Examination showed that the fire originated in the [hallway closet], on the second floor, in the East hallway closet, in combustible material: TOWELS/LINENS. The fire extended to center hallway walls, ceiling, and West closet area. The fire further extended vertically, via open flame, to the floor, walls, ceiling and contents of attic area.
City of New York Fire Department, "Fire and Incident Report," Ex. C, Def.'s Mot. Plaintiff claims, without submitting either a supporting affidavit or deposition testimony: "Following the fire, plaintiff was advised by a member of the New York City Fire Department that the fire was apparently set by a burglar." Pltf. 3(g) Statement P 8. Presumably this refers to the items stolen from the Rudles and the noises heard for about five minutes by Ben-David. No criminal investigation of the alleged burglary was undertaken.
3. Allstate Investigation
Learning that the Fire Department found the fire was incendiary in origin, Allstate began an investigation of Harary's claim. Allstate retained an expert, Charles L. Casale of O'Neil Associates, who confirmed that the fire was incendiary in origin. See Lambrianides Aff. PP 6-7, attached to Def.'s Mot. Allstate also learned that Harary had put the house up for sale in summer 1992, and had then let it to the Rudles in September 1992, moving into what was essentially a studio apartment in the basement. See id. PP 8-10.
Allstate further learned that the tenants were in Europe and that Ben-David was home by himself in the basement apartment at the time of the fire. Allstate also asserts that it learned that there were no signs of forcible entry into the upstairs portion of the house, but it has presented no affidavit or testimony to support this statement. See id. PP 11-12.
It also learned that it was snowing heavily on the night of the fire. See id. P 13. Although Harary and Ben-David made Allstate aware of their view that the fire was set in the course of a burglary, Allstate questioned this explanation on the basis of the heavy snow on that night, the absence of evidence of forcible entry, and the presence of two vehicles in the driveway of the house. See id. P 14.
Based on the information obtained from this investigation, Allstate determined that Examinations Under Oath (EUOs) were necessary; Allstate conducted EUOs of Harary on August 16 and 26, 1993 and Ben-David on December 10, 1993. See id. P 15. During her depositions, Harary stated that she did not file tax returns in 1991 and 1992, the two years prior to the fire, and had no copy of her 1990 return. See Harary Dep. at 31-33, Ex. M, Def.'s Mot. After Harary testified that she had not filed tax returns in 1991 and 1992, Allstate requested that she provide her 1990 tax return and an estimate of her 1991 and 1992 income. Harary testified that since 1993 she had been earning $ 180 per week. See id. at 31-35. Ben-David estimated that he earned between $ 45-55,000 in 1992, but admitted that he had been dismissed from his job for undisclosed reasons in 1993. See Deposition Tr. Shlomo Ben-David at 15-16, Ex. A, Pltf.'s Mot. At her subsequent EUO Harary testified that Ben-David was making $ 5,000 per month in 1993. See Harary Dep. at 34, Ex. M, Def.'s Mot. During the EUO, Allstate twice reiterated its request to Harary to provide the 1991 and 1992 income figures for Ben-David and Harary. See Harary Dep. at 32, Ex. M, Def.'s Mot.; Harary Dep. at 9, Ex. N, Def.'s Mot.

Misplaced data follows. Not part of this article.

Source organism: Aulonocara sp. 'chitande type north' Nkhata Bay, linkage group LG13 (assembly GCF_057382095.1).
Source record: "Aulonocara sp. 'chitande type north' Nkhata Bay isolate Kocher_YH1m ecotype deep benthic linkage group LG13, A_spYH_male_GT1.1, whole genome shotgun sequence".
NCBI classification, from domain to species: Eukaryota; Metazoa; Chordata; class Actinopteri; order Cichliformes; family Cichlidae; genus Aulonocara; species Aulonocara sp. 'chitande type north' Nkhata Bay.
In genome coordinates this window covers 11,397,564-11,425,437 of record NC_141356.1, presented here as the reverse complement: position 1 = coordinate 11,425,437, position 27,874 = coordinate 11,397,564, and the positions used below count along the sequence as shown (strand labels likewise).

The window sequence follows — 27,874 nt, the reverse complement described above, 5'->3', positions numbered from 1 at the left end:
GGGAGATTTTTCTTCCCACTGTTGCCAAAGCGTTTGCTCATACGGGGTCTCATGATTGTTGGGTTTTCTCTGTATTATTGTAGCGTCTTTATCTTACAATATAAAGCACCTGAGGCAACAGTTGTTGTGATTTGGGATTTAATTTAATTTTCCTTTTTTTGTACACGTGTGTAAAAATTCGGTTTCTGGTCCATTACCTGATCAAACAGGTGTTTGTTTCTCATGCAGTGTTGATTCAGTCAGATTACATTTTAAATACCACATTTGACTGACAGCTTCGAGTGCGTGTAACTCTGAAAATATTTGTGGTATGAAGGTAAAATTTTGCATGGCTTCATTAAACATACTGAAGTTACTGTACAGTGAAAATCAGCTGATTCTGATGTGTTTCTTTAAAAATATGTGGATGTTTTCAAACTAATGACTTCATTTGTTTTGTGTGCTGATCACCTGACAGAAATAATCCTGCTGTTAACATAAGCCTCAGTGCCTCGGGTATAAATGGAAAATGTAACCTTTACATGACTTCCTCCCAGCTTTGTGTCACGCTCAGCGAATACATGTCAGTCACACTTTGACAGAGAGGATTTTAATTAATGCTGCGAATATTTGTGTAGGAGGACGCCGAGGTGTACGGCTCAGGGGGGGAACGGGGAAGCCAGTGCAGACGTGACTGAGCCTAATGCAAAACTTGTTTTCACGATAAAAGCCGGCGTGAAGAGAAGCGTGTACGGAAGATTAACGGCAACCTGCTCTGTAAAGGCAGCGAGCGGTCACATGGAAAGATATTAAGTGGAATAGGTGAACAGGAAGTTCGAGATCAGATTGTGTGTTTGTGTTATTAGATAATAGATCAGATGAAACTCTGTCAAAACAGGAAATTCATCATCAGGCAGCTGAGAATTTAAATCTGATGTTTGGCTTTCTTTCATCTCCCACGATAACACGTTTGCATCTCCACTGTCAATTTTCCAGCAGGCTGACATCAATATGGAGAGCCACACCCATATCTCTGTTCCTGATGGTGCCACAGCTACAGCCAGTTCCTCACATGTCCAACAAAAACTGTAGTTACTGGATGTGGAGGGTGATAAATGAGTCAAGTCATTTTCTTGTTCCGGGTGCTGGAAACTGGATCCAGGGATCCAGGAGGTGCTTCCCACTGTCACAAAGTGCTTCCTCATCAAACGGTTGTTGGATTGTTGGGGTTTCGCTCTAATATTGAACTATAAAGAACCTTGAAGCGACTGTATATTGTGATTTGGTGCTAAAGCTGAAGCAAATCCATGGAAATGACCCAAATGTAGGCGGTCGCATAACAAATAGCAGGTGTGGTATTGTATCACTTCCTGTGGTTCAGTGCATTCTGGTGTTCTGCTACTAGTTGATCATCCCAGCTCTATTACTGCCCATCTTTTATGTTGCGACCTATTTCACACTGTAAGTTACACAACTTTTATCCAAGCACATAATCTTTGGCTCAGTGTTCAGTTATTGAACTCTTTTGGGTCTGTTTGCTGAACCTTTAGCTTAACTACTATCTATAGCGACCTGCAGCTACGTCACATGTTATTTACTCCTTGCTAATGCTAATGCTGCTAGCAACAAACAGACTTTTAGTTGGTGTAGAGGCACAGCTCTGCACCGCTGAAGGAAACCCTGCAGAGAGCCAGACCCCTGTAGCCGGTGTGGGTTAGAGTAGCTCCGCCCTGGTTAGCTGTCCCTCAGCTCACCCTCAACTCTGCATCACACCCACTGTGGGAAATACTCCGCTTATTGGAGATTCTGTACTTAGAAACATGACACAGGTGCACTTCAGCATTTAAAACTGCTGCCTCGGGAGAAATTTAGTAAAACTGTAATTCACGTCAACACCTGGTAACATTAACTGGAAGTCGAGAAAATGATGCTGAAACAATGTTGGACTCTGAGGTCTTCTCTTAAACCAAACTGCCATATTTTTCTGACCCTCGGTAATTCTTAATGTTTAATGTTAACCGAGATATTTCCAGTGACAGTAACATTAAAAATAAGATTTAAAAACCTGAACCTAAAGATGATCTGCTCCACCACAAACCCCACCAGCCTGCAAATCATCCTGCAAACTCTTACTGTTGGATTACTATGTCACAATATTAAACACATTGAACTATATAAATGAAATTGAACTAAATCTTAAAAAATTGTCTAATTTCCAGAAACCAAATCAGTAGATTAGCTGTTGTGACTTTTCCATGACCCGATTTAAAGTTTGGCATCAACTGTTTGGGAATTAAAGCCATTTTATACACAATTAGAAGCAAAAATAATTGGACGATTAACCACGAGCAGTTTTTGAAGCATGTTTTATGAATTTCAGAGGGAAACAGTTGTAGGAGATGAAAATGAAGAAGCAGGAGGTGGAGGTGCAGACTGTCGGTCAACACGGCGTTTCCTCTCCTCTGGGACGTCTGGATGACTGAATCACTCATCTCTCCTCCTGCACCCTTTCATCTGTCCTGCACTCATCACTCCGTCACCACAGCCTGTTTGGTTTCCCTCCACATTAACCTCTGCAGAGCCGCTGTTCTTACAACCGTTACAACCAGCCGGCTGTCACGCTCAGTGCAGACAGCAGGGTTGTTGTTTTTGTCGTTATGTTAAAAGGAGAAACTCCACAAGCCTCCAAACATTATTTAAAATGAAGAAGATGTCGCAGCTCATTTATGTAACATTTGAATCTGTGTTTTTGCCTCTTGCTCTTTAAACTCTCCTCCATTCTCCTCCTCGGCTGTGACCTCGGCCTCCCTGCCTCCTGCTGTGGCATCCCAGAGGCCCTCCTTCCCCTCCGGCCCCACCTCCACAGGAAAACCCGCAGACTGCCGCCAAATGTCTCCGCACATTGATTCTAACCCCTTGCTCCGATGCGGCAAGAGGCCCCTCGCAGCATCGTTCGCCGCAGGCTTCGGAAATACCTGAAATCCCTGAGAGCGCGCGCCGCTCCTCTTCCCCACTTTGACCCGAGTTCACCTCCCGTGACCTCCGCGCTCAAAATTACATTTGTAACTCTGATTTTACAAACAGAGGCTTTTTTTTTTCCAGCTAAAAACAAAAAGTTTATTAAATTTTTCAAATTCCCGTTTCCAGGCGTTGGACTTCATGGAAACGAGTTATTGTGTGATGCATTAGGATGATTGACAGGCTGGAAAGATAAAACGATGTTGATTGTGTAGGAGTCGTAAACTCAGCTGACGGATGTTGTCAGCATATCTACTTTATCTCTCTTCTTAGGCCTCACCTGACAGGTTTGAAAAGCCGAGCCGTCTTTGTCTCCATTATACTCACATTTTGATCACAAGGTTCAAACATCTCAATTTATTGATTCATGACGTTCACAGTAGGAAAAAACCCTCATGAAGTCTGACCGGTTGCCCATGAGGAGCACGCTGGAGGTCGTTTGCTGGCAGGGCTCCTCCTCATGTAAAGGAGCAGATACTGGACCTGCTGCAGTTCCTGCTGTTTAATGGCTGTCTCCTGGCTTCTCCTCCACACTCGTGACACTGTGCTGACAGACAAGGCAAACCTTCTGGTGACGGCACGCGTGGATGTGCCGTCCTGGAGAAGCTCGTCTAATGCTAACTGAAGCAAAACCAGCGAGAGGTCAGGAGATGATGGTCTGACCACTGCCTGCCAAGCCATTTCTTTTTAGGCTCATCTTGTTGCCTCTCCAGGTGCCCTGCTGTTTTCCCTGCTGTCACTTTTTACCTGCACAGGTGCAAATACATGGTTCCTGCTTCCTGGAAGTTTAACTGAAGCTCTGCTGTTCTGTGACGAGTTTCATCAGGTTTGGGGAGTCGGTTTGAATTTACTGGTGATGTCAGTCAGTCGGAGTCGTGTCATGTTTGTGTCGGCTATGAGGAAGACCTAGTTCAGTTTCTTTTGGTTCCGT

Allstate reiterated its request for the 1991 and 1992 income figures to Harary, in letters to her then-attorney, Barbara Matarazzo, Esq., on August 23, 1993 and on August 31, 1993, warning "that [Harary's] obligations under the terms and conditions of her policy of insurance with Allstate cannot be fulfilled unless and until she . . . has provided our office with all of the information and documentation called for during her Examination Under Oath." Letter from Markowitz to Matarazzo of 8/23/93, Ex. O, Def.'s Mot.; Letter from Markowitz to Matarazzo of 8/31/93, Ex. P, Def.'s Mot. Allstate extended this warning with respect to its requests at Ben-David's EUO in a letter dated December 17, 1993. See Letter from Markowitz to Carrozza of 12/23/93, Ex. Q, Def.'s Mot. However, as plaintiff points out, in response to a question from Allstate during his deposition, Ben-David had estimated his income for 1992 as $ 45-55,000. See Deposition Tr. Shlomo Ben-David at 15, Ex. A, Pltf.'s Mot. Ben-David does not, however, appear to have provided an estimate of his 1991 income.
Harary's attorney, Ernest Carrozza, Esq., responded to Allstate's requests in a letter dated March 2, 1994. This letter provided, inter alia, information about the renovations to the home, as well as Harary's credit card account information, and documents relating to the lease with the Rudles. See Letter from Carrozza to Matarazzo of 3/2/94, Ex. R, Def.'s Mot. The letter stated "to be supplied" for the following inquiries: "money earned '92 for Harary," (item 13), "money earned '91 for Harary" (item 14), and "Income in 1991 & 1992 for Mrs. Harary and Mr. Ben-David," (item 46). Id. The letter stated "do not have" to the following requests: "Tax returns, 1990" (item 4), "Checking account, Greenpoint Savings 2/92-2/93," (item 5), "Appraisal of house" (item 6), "Credit card statements 2/92-2/93," (item 10). Id. In a letter dated March 23, 1994, Allstate objected to both the form of this response and the missing material. Allstate's letter also stated that a "failure to provide all of the information and documentation called for during their . . . [EUOs] would be a material breach of the terms and conditions of their policy . . . ." Letter from Matarazzo to Carrozza of 3/23/94, Ex. S, Def.'s Mot.
Harary replied by affidavit dated May 3, 1994, again asserting: "My income for 1992 [and 1991] will be supplied," and that "1991 and 1992 income for Mr. Ben-David is unknown to me at this time." Ex. T, Def.'s Mot. On June 13, 1994, her [then] attorney, Ernest O. Carrozza, wrote:
Mrs. Harary has now provided you with all requested documents in her possession and authorizations for anything she does not have, with the exception of tax returns. I have been advised that her accountant is working on the returns, but I do not know when he will have them completed. It is our position, however, that Allstate's decision with respect to coverage cannot be delayed indefinitely, regardless of the filing of the tax returns.